Imagine yourself having a drone capturing the city from above what would you see? A wide range of dynamic motions of people, cars, bicycles, and vehicles. A giant network of moving elements on a grey surface. To connect all these elements, you need data about each component, therefore, data is the main tool to have a more sustainable mobility organism.

As mobility is the blood of cities, data has become crucial for our movements. We need to have constant access to real-time data to make the proper moves at the right time. Municipalities do efforts to provide tools that facilitate people’s daily life and give them access to up-to-date mobility data. For example, Amsterdam residents are not anymore keen on owning a car or a bicycle but they care more about having constant access to transportation means whenever needed. To accomplish this, innovation and research are working hand in hand to come up with new ways to give people the ultimate freedom of mobility.

Thus, a huge transition will be happening with mobility data within the next 10 to 15 years. With the urbanization increase by 30 per cent over the coming decade. Simultaneously, urban planners and inhabitants are working hard to achieve a more efficient shared mobility system that reduces traffic congestion and make cities more livable and sustainable.

After observing certain metropolitan areas, researchers proposed the following three models predicting the future of mobility:

Zero Ownership-Zero Emissions: The main goal of this model is to stop the negative impact of growing urbanization on cities especially those cities with primitive infrastructure, traffic congestion and high levels of pollution. This happens due to a system based on private cars and fewer pedestrians that leaves behind nothing but crowded streets and grey sky. In those cities, the ultimate solution is lower utilization of private cars, more shared mobility means and widely extended public transit networks. If developing countries followed this strategy, data generated from the shared transportation means will be so high compared to the ones from private vehicles.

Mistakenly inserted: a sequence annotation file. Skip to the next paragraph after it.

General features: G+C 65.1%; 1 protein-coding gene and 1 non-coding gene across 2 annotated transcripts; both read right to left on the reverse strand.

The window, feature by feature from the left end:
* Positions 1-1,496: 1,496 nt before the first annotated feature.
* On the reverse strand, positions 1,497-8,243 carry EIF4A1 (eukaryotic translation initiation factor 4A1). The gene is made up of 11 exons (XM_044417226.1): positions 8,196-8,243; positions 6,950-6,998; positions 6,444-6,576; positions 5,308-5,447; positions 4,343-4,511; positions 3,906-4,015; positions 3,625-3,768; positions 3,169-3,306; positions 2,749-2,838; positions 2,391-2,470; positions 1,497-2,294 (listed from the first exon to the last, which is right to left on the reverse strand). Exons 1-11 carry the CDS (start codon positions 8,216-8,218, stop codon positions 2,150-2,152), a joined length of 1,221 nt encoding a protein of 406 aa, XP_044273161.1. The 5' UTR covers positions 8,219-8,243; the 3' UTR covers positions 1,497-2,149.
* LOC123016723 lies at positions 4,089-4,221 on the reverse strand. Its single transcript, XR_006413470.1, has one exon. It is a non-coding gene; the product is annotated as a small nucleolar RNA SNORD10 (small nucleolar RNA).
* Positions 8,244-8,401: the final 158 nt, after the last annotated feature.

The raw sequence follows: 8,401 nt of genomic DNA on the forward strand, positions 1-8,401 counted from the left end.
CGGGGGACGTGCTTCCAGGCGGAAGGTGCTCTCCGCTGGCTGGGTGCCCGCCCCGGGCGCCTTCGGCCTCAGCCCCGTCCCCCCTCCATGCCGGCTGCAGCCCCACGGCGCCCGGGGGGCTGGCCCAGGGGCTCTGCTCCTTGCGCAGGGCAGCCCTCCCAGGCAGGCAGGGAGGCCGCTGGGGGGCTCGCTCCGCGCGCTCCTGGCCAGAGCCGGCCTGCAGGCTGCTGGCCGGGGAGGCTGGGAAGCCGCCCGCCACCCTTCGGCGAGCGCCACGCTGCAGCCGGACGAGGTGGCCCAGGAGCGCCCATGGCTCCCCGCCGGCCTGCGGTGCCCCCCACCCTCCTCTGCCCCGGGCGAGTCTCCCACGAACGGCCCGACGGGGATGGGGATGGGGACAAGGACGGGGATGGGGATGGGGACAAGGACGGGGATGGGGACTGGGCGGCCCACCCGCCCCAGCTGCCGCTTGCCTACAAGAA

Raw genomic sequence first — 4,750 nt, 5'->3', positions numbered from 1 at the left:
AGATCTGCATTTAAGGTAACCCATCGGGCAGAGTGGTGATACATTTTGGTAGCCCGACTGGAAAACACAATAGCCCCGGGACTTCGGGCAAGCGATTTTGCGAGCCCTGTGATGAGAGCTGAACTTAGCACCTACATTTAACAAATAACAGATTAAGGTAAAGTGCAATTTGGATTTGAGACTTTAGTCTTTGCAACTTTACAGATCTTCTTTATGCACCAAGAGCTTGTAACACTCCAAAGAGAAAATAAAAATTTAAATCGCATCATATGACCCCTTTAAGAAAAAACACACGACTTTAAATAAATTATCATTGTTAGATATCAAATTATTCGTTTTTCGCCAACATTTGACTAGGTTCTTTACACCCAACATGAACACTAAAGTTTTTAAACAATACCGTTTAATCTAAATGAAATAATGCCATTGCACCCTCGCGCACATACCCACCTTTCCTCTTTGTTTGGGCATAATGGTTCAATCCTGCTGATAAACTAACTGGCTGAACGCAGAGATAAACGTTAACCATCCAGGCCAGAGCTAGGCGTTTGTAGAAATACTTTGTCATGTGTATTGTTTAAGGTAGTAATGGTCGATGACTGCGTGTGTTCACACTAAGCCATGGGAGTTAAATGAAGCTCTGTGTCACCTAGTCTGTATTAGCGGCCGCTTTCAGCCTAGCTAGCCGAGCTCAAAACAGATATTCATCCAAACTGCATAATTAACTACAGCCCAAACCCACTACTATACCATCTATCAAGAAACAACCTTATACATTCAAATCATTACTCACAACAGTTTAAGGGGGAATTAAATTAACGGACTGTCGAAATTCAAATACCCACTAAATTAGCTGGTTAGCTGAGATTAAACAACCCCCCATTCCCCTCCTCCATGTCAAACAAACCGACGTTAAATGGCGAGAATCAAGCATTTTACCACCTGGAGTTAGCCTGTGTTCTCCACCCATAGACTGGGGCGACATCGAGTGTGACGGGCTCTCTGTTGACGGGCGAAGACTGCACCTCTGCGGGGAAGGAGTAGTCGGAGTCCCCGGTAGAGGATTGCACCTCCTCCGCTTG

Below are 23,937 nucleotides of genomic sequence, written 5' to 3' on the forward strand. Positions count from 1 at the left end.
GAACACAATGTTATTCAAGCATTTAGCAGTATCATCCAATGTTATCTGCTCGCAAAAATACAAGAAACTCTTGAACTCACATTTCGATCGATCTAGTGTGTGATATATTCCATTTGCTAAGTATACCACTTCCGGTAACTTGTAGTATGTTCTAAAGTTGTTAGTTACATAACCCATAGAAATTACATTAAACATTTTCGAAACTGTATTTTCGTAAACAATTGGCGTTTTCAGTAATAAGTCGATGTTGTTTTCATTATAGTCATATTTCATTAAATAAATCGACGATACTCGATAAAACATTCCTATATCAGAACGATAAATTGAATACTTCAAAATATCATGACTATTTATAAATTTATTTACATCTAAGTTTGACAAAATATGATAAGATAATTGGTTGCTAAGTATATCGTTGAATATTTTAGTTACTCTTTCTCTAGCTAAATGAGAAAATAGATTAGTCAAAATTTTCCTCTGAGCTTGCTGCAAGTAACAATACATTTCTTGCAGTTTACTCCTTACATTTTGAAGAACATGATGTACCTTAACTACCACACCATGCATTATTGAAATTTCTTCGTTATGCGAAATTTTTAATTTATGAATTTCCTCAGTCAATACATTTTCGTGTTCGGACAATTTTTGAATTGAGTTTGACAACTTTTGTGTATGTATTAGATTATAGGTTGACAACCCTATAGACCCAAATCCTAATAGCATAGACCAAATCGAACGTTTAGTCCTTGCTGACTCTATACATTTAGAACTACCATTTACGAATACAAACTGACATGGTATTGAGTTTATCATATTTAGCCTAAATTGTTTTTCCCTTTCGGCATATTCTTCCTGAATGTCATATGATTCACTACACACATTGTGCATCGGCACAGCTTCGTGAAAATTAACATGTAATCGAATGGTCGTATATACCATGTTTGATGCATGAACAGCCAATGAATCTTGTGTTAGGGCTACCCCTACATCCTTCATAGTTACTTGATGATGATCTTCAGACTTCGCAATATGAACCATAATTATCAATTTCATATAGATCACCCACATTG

Advanced Technology: cities try to adapt to the urban sprawl consequences in ways that are not sustainable. They could build wider streets and more bridges, however, the future of those cities will not be as they seem. Technology could intervene with congestion to help in creating better sustainability. Self-driven cars, digital signages, mobility sharing systems and an efficient transit system that is connected to mobile applications will give their fruit by time. The example of Los Angeles that which is a car-based city that costs $23 billion a year is significant proof that a profound shift should be implemented in terms of mobility structure.

Seamless Mobility: in such a model, all transportation modes are blurred in a sustainable way that fits consumer’s needs. It is a mixture of self-driving and shared vehicles accompanied by a highly advanced public transit network. The autonomy and development of this model will never happen without smart platforms operated by customized software to achieve mobility as a service and have a multimodal transport system. We find this modal predominant in developed cities for instance London, Singapore and Amsterdam.

According to McKinsey & Company Insights, from 20 to 50 per cent increase in travelers will occur with a seamless mobility system but car ownership will stay the same or a bit less as mostly car sharing will be arising.

In the three models, data considered the principal tool for the creation and operation of the model in a highly efficient way. Investing more money into real-time signs, mobile applications, smart mobility platforms and vehicles detectors has become a necessity side by side with sustainability and livability of cities.